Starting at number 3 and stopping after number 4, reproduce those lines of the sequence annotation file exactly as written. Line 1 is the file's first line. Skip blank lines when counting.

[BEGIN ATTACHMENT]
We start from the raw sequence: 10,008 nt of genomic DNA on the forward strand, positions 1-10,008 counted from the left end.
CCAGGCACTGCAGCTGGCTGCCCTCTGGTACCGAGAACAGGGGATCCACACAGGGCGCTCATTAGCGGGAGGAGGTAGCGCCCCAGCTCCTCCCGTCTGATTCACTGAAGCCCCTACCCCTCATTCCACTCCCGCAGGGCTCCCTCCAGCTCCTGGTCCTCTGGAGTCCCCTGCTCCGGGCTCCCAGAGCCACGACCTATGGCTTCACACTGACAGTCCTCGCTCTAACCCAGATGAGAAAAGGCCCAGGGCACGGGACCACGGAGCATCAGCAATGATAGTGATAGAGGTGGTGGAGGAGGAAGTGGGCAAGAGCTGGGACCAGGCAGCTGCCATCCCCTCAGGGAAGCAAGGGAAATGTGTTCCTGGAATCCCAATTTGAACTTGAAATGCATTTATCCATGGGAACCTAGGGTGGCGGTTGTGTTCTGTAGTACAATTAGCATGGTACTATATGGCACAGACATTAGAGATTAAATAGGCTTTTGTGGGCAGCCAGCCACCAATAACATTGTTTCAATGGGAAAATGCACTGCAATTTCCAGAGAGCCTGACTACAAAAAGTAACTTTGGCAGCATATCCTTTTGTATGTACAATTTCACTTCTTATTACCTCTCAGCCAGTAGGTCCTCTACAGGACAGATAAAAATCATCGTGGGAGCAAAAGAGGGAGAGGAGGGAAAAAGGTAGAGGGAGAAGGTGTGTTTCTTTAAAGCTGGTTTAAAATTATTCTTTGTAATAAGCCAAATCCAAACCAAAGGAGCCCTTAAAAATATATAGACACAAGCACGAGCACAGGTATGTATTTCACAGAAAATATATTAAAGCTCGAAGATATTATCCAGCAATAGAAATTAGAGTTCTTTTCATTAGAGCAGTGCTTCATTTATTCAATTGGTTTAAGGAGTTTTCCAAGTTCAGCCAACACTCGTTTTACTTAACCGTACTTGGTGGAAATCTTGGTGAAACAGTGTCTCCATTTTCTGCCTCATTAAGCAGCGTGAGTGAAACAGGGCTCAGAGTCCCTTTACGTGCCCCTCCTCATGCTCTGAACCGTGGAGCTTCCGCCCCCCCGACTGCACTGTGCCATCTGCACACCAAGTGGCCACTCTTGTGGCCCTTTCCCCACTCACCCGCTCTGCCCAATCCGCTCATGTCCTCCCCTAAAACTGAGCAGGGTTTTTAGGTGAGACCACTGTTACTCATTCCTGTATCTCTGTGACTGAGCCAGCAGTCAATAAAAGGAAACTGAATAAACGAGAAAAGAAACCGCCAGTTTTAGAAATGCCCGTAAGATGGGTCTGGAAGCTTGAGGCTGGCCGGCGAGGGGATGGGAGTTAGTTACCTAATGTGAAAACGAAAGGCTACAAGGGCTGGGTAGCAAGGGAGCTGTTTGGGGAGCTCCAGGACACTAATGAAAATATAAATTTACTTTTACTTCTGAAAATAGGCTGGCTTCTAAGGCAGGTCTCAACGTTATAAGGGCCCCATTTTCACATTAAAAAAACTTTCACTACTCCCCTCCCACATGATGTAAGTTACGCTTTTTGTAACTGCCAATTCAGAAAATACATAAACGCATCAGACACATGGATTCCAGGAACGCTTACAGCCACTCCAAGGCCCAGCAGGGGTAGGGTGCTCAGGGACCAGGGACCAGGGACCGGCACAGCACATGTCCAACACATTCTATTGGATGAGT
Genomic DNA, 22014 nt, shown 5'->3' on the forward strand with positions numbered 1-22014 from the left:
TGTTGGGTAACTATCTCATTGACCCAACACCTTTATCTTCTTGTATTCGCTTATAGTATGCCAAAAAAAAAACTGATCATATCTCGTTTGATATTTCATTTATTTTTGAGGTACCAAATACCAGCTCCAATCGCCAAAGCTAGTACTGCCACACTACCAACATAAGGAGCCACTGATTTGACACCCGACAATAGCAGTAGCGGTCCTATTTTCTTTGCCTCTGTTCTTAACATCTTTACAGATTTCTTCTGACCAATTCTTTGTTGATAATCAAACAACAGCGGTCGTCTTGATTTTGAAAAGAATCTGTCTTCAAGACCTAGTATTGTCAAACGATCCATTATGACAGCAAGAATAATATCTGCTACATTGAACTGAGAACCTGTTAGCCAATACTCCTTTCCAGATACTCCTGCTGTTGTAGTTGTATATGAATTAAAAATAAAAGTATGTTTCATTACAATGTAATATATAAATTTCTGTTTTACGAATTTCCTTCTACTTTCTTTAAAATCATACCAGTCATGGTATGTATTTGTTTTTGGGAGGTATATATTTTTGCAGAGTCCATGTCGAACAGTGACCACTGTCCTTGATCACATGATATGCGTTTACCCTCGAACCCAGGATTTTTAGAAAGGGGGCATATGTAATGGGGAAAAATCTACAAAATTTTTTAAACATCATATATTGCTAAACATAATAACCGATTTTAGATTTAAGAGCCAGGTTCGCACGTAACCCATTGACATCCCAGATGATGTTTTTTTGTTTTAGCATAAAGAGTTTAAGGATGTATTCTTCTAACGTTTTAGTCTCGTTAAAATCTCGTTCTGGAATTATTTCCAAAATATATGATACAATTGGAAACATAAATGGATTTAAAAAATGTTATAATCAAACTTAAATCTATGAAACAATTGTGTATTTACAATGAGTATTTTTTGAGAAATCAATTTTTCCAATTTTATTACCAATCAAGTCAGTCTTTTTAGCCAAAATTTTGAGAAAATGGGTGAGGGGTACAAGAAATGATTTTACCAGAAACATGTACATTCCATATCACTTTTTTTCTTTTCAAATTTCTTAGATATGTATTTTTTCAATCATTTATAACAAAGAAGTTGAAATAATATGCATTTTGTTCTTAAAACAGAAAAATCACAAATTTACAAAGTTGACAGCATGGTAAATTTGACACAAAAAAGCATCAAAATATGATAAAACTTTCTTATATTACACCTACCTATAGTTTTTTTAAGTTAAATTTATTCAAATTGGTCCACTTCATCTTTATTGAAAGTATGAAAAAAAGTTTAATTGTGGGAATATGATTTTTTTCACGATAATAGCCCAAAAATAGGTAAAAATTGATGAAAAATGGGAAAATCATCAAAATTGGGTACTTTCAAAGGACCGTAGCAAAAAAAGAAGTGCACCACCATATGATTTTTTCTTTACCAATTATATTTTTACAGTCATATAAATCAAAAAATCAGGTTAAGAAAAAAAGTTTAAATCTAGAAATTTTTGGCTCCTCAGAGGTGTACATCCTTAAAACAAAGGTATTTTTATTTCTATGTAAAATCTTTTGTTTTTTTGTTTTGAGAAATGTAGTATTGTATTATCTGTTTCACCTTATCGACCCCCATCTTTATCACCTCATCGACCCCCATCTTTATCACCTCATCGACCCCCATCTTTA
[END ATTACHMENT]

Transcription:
Genomic DNA, 22014 nt, shown 5'->3' on the forward strand with positions numbered 1-22014 from the left:
TGTTGGGTAACTATCTCATTGACCCAACACCTTTATCTTCTTGTATTCGCTTATAGTATGCCAAAAAAAAAACTGATCATATCTCGTTTGATATTTCATTTATTTTTGAGGTACCAAATACCAGCTCCAATCGCCAAAGCTAGTACTGCCACACTACCAACATAAGGAGCCACTGATTTGACACCCGACAATAGCAGTAGCGGTCCTATTTTCTTTGCCTCTGTTCTTAACATCTTTACAGATTTCTTCTGACCAATTCTTTGTTGATAATCAAACAACAGCGGTCGTCTTGATTTTGAAAAGAATCTGTCTTCAAGACCTAGTATTGTCAAACGATCCATTATGACAGCAAGAATAATATCTGCTACATTGAACTGAGAACCTGTTAGCCAATACTCCTTTCCAGATACTCCTGCTGTTGTAGTTGTATATGAATTAAAAATAAAAGTATGTTTCATTACAATGTAATATATAAATTTCTGTTTTACGAATTTCCTTCTACTTTCTTTAAAATCATACCAGTCATGGTATGTATTTGTTTTTGGGAGGTATATATTTTTGCAGAGTCCATGTCGAACAGTGACCACTGTCCTTGATCACATGATATGCGTTTACCCTCGAACCCAGGATTTTTAGAAAGGGGGCATATGTAATGGGGAAAAATCTACAAAATTTTTTAAACATCATATATTGCTAAACATAATAACCGATTTTAGATTTAAGAGCCAGGTTCGCACGTAACCCATTGACATCCCAGATGATGTTTTTTTGTTTTAGCATAAAGAGTTTAAGGATGTATTCTTCTAACGTTTTAGTCTCGTTAAAATCTCGTTCTGGAATTATTTCCAAAATATATGATACAATTGGAAACATAAATGGATTTAAAAAATGTTATAATCAAACTTAAATCTATGAAACAATTGTGTATTTACAATGAGTATTTTTTGAGAAATCAATTTTTCCAATTTTATTACCAATCAAGTCAGTCTTTTTAGCCAAAATTTTGAGAAAATGGGTGAGGGGTACAAGAAATGATTTTACCAGAAACATGTACATTCCATATCACTTTTTTTCTTTTCAAATTTCTTAGATATGTATTTTTTCAATCATTTATAACAAAGAAGTTGAAATAATATGCATTTTGTTCTTAAAACAGAAAAATCACAAATTTACAAAGTTGACAGCATGGTAAATTTGACACAAAAAAGCATCAAAATATGATAAAACTTTCTTATATTACACCTACCTATAGTTTTTTTAAGTTAAATTTATTCAAATTGGTCCACTTCATCTTTATTGAAAGTATGAAAAAAAGTTTAATTGTGGGAATATGATTTTTTTCACGATAATAGCCCAAAAATAGGTAAAAATTGATGAAAAATGGGAAAATCATCAAAATTGGGTACTTTCAAAGGACCGTAGCAAAAAAAGAAGTGCACCACCATATGATTTTTTCTTTACCAATTATATTTTTACAGTCATATAAATCAAAAAATCAGGTTAAGAAAAAAAGTTTAAATCTAGAAATTTTTGGCTCCTCAGAGGTGTACATCCTTAAAACAAAGGTATTTTTATTTCTATGTAAAATCTTTTGTTTTTTTGTTTTGAGAAATGTAGTATTGTATTATCTGTTTCACCTTATCGACCCCCATCTTTATCACCTCATCGACCCCCATCTTTATCACCTCATCGACCCCCATCTTTA